October 2020 - November 2021
Evaluating the significance of Christine’s architectural iconography in The Book of the City of Ladies
The research focuses on a comparative study of all five known authorial manuscripts of Christine’s text that contain illuminations, held in libraries in Paris, London and Brussels.All images are attributed to a single illuminator, or more precisely, a single illuminator workshop, which is known as the Maître of the City of Ladies,because of their exclusive decoration of this group of manuscripts.
The workshop – noted for their particular attention to scenes of daily city life, domestic interiors and original approach to colour – was prolific during this period, executing illuminations not only for Christine, but also other writers and patrons.
Digital layering. Through a detailed design-led study of the illuminations supported by extensive historical research, the aim of this investigation is to identify the origins and significance of Christine’s architectural iconographic programme for her text.
Christine was inspired by her father’s patron King Charles V. She portrayed the king’s character and work in her ‘Book of the Deeds and Good Morals of the Wise King Charles V’ is a first-hand portrait of the king and his court, commissioned by the king’s brother, Philip the Bold of Burgundy. Promoting himself as a learned king, he commissioned translations of many Greek and Latin texts in French for the first time, therefore boosting the industry of illuminated manuscripts. Charles was also a builder king expanding the Paris city wall and moving his residence to the old fortress of the Louvre, repurposing its Falconry into the First Royal Library, to house his growing collection of manuscripts. The model of a building and the book in this double sculpture of the king and the queen become symbols of his legacy, and perhaps motivated Christine’s conflation of the book with the construction of an imaginary edifice.
Her text needs to be understood in connection to the turbulent times of the Hundred Years’ War and the inner conflicts of the royal family after the death of king Charles V. Her architectural allegory is not only highly political, but also diplomatic, in its support of the queen Isabeau of Bavaria as a regent, against King Charles VI’s uncles, who were claiming the throne after he became unfit to rule due to bouts of mental illness.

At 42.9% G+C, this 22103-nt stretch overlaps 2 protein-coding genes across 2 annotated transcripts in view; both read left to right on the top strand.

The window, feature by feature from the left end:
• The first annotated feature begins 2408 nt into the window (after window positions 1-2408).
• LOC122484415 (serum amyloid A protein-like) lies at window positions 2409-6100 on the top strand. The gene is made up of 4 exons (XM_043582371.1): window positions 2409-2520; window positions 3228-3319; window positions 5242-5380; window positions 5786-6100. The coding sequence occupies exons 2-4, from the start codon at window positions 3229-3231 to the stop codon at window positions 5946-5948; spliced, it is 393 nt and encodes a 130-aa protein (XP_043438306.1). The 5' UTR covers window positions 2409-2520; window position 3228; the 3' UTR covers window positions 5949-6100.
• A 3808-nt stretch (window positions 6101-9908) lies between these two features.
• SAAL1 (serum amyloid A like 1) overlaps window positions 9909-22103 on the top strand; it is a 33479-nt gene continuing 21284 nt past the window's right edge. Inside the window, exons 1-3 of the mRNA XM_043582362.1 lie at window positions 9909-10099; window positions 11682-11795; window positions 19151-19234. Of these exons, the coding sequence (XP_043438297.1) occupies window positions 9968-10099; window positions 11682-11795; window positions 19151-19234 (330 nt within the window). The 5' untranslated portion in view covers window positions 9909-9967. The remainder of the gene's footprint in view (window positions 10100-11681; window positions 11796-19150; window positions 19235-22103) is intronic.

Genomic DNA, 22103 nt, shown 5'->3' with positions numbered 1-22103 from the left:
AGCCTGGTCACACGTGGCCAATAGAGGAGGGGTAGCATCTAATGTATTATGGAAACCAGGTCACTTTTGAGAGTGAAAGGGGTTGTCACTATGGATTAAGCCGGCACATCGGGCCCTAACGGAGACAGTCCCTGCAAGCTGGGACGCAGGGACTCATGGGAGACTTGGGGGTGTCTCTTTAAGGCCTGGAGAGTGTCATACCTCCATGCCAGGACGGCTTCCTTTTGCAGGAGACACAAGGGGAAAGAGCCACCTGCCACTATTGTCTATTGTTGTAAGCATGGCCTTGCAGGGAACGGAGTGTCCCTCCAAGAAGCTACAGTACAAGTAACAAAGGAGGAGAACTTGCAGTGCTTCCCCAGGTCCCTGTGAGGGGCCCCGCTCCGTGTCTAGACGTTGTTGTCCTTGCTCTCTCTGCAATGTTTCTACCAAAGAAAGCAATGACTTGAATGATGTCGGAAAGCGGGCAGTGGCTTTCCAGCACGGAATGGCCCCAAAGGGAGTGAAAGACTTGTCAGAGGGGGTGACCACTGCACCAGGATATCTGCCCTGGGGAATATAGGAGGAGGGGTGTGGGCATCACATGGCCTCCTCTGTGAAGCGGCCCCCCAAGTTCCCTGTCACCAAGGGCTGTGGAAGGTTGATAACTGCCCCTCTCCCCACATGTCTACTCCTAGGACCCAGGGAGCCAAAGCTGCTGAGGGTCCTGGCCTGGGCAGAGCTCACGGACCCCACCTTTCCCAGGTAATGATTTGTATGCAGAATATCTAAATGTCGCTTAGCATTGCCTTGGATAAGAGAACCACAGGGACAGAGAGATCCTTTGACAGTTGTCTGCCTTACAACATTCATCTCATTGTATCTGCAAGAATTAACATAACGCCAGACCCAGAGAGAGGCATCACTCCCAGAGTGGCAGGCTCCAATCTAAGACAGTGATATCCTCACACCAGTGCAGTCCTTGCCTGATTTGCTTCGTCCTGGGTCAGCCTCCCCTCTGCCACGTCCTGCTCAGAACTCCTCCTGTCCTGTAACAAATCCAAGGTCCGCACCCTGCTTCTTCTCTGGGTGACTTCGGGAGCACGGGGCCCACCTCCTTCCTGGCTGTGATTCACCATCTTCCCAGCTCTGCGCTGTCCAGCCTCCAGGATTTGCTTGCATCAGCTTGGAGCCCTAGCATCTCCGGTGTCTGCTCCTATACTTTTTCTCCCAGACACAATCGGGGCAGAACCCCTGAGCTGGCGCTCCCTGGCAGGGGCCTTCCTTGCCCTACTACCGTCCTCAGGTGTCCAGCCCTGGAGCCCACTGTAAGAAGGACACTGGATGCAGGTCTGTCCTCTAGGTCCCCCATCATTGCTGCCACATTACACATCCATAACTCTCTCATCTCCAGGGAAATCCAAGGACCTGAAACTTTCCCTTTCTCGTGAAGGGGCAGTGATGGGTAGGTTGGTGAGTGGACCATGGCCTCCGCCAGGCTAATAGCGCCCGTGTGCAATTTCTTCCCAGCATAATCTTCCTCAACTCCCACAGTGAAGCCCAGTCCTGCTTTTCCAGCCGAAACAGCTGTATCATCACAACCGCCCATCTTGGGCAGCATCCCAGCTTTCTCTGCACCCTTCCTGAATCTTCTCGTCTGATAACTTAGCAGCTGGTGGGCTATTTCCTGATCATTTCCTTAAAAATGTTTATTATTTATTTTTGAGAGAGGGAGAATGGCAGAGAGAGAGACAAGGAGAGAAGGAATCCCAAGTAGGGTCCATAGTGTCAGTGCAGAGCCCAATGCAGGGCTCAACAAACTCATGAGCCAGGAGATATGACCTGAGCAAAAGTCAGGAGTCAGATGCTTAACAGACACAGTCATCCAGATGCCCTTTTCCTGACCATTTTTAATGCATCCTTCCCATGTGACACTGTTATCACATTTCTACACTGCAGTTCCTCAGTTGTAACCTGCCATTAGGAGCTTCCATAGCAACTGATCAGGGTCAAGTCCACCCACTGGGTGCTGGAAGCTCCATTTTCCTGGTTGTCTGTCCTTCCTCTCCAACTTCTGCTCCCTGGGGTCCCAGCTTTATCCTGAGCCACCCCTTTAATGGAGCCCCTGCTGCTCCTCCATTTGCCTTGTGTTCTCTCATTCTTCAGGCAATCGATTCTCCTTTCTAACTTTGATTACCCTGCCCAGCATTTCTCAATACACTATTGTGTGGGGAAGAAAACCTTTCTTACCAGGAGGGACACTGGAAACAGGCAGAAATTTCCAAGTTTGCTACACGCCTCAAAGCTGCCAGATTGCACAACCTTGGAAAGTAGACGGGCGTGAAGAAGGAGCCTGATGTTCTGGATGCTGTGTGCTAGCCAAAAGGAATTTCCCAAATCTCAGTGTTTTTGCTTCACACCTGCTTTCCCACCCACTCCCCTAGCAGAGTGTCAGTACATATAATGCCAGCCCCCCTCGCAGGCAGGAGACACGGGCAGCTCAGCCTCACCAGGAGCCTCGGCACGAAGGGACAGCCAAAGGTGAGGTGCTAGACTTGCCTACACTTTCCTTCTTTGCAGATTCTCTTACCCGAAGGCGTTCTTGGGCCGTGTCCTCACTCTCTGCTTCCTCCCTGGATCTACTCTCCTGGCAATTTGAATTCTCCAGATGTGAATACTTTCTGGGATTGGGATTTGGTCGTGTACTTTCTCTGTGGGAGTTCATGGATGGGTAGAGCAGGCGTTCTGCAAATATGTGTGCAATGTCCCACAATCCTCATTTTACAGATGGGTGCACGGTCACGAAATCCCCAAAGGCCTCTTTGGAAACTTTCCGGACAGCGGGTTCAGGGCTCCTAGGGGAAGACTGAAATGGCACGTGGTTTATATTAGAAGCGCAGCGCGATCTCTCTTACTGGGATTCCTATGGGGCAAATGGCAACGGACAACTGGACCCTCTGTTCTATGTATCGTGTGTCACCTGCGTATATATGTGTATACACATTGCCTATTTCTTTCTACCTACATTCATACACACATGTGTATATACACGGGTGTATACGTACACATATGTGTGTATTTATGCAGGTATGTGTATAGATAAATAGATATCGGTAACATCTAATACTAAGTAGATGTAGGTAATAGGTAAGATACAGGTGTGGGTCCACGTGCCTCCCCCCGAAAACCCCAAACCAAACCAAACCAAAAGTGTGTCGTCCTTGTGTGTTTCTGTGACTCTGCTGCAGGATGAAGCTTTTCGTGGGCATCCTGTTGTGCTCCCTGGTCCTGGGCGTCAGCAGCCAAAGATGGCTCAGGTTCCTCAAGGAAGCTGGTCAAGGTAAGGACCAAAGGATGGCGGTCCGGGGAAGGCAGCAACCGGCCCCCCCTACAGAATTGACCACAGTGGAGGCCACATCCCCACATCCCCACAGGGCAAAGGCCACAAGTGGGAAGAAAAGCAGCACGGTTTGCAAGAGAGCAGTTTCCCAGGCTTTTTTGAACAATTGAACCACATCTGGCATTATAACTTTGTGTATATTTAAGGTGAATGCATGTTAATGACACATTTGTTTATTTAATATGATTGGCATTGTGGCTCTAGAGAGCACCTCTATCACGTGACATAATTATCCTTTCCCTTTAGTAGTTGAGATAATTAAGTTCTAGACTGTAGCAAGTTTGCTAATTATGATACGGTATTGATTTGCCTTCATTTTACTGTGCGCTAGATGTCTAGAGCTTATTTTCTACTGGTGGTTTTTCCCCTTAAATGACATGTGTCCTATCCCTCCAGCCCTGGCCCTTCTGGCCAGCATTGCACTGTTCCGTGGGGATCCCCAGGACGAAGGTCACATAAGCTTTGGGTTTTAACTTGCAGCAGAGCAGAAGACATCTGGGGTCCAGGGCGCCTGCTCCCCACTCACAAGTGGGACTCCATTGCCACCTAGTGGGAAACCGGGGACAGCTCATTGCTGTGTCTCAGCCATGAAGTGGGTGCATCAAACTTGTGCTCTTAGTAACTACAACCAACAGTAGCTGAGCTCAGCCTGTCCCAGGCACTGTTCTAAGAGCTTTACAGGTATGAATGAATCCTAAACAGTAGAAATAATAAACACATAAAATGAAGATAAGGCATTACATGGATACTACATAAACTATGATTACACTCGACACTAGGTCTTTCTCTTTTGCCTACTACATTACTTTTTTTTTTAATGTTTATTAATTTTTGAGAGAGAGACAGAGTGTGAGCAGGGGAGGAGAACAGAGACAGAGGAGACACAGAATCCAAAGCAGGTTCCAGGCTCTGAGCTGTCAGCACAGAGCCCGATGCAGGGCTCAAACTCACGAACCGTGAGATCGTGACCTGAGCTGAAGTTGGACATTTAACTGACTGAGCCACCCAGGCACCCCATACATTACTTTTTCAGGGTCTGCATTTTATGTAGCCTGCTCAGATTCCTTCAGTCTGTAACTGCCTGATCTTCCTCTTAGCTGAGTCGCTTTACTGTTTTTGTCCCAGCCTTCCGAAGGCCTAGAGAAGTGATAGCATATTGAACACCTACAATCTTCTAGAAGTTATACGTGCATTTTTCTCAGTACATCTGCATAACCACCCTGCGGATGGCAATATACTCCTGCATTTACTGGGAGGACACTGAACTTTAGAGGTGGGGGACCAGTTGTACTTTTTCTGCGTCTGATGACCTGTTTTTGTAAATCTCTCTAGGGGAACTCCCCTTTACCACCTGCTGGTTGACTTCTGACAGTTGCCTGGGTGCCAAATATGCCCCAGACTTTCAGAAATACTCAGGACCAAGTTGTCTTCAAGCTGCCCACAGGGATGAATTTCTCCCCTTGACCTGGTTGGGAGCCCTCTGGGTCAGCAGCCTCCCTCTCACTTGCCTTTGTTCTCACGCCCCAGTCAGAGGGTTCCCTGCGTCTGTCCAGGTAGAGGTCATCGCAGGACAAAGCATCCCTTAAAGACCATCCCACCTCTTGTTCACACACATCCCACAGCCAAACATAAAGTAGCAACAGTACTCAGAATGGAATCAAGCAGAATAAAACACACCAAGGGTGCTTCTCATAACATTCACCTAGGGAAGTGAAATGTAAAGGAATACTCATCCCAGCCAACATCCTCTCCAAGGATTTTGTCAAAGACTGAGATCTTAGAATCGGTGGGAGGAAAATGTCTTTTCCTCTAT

Undoubtedly, Christine’s drawing of her fictional city is influenced by her exposure to her adoptive Paris and contemporary walled structures, such as the Louvre.
Indeed, a close comparative study between architectural motifs in the illuminations and Viollet-le-Duc’s extensively illustrated dictionary of French medieval architecture reveals a close connection with contemporary styles.
Christine is thought of as a visual thinker and uses architecture as an underlying structure more of her texts. For instance, in her ‘Book of the Mutability of Fortune’, we find her reconstructing France’s recent history from the scenes painted on the walls of a grand chamber in the castle of Fortune.
But Christine was also clearly influenced by the allegorical use of architecture in other literary religious and secular works, such as City of God by St Augustine of Hippo, where he is also often depicted writing his celestial religious alternative to the earthly city.
In the illuminations of The Romance of the Rose, the very book she condemned as misogynistic, architecture becomes an entrapment of women, or even worse an expression of sexual violence. Christine’s conception of The Book of the City of Ladies is a direct corrective response to this text, but we argue that her empowering architectural iconography is also an antidote to the vulgarity of its offensive imagery.
While earlier depictions may be found of female figures (both historical and fictional) overseeing construction sites, such as Saint Hedwig and the fictional heroine Mélusine, Christine’s literary construction remains unique in its embodiment of the term ‘architecture’, and more so by its performance by the exclusively female characters of the book. She deftly uses the term to promote an intellectual relationship with building, while simultaneously claiming the empowering act of construction for women.